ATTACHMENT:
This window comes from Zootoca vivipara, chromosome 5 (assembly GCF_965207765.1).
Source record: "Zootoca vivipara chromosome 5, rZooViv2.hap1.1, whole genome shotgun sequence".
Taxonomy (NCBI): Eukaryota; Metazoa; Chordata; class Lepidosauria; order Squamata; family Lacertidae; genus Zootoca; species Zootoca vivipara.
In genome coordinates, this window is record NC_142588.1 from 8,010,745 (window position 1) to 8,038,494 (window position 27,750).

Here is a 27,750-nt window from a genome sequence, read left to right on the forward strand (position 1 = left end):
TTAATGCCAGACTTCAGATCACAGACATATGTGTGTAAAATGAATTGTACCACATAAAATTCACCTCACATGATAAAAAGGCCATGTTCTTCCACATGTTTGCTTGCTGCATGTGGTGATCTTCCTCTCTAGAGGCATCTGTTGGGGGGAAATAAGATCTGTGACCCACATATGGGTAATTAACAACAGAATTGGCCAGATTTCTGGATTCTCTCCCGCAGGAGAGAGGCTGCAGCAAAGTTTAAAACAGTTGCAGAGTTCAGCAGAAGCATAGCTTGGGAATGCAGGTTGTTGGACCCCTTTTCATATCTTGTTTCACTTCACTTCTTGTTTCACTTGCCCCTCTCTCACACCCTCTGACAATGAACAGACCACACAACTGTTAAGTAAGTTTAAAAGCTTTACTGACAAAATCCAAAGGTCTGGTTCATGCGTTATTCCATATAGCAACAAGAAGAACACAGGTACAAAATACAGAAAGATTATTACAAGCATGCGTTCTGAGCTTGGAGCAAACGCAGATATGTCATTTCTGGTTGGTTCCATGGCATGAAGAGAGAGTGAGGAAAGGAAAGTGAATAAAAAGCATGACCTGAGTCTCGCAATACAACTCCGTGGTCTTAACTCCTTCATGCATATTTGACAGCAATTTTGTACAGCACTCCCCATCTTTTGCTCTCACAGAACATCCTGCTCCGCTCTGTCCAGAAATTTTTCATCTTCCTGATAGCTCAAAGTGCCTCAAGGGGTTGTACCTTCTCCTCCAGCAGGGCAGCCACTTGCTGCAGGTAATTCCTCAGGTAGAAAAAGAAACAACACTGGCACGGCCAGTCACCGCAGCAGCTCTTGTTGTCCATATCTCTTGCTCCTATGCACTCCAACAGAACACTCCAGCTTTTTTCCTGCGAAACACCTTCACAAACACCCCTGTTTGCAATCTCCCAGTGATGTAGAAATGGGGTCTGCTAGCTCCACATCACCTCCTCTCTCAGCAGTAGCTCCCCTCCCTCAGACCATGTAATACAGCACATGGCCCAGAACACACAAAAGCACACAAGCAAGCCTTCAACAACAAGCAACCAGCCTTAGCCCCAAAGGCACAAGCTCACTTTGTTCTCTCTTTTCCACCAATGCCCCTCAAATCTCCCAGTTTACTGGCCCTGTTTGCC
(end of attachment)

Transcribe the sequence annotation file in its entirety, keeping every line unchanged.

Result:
This window comes from Zootoca vivipara, chromosome 5 (assembly GCF_965207765.1).
Source record: "Zootoca vivipara chromosome 5, rZooViv2.hap1.1, whole genome shotgun sequence".
Taxonomy (NCBI): Eukaryota; Metazoa; Chordata; class Lepidosauria; order Squamata; family Lacertidae; genus Zootoca; species Zootoca vivipara.
In genome coordinates, this window is record NC_142588.1 from 8,010,745 (window position 1) to 8,038,494 (window position 27,750).

Here is a 27,750-nt window from a genome sequence, read left to right on the forward strand (position 1 = left end):
TTAATGCCAGACTTCAGATCACAGACATATGTGTGTAAAATGAATTGTACCACATAAAATTCACCTCACATGATAAAAAGGCCATGTTCTTCCACATGTTTGCTTGCTGCATGTGGTGATCTTCCTCTCTAGAGGCATCTGTTGGGGGGAAATAAGATCTGTGACCCACATATGGGTAATTAACAACAGAATTGGCCAGATTTCTGGATTCTCTCCCGCAGGAGAGAGGCTGCAGCAAAGTTTAAAACAGTTGCAGAGTTCAGCAGAAGCATAGCTTGGGAATGCAGGTTGTTGGACCCCTTTTCATATCTTGTTTCACTTCACTTCTTGTTTCACTTGCCCCTCTCTCACACCCTCTGACAATGAACAGACCACACAACTGTTAAGTAAGTTTAAAAGCTTTACTGACAAAATCCAAAGGTCTGGTTCATGCGTTATTCCATATAGCAACAAGAAGAACACAGGTACAAAATACAGAAAGATTATTACAAGCATGCGTTCTGAGCTTGGAGCAAACGCAGATATGTCATTTCTGGTTGGTTCCATGGCATGAAGAGAGAGTGAGGAAAGGAAAGTGAATAAAAAGCATGACCTGAGTCTCGCAATACAACTCCGTGGTCTTAACTCCTTCATGCATATTTGACAGCAATTTTGTACAGCACTCCCCATCTTTTGCTCTCACAGAACATCCTGCTCCGCTCTGTCCAGAAATTTTTCATCTTCCTGATAGCTCAAAGTGCCTCAAGGGGTTGTACCTTCTCCTCCAGCAGGGCAGCCACTTGCTGCAGGTAATTCCTCAGGTAGAAAAAGAAACAACACTGGCACGGCCAGTCACCGCAGCAGCTCTTGTTGTCCATATCTCTTGCTCCTATGCACTCCAACAGAACACTCCAGCTTTTTTCCTGCGAAACACCTTCACAAACACCCCTGTTTGCAATCTCCCAGTGATGTAGAAATGGGGTCTGCTAGCTCCACATCACCTCCTCTCTCAGCAGTAGCTCCCCTCCCTCAGACCATGTAATACAGCACATGGCCCAGAACACACAAAAGCACACAAGCAAGCCTTCAACAACAAGCAACCAGCCTTAGCCCCAAAGGCACAAGCTCACTTTGTTCTCTCTTTTCCACCAATGCCCCTCAAATCTCCCAGTTTACTGGCCCTGTTTGCC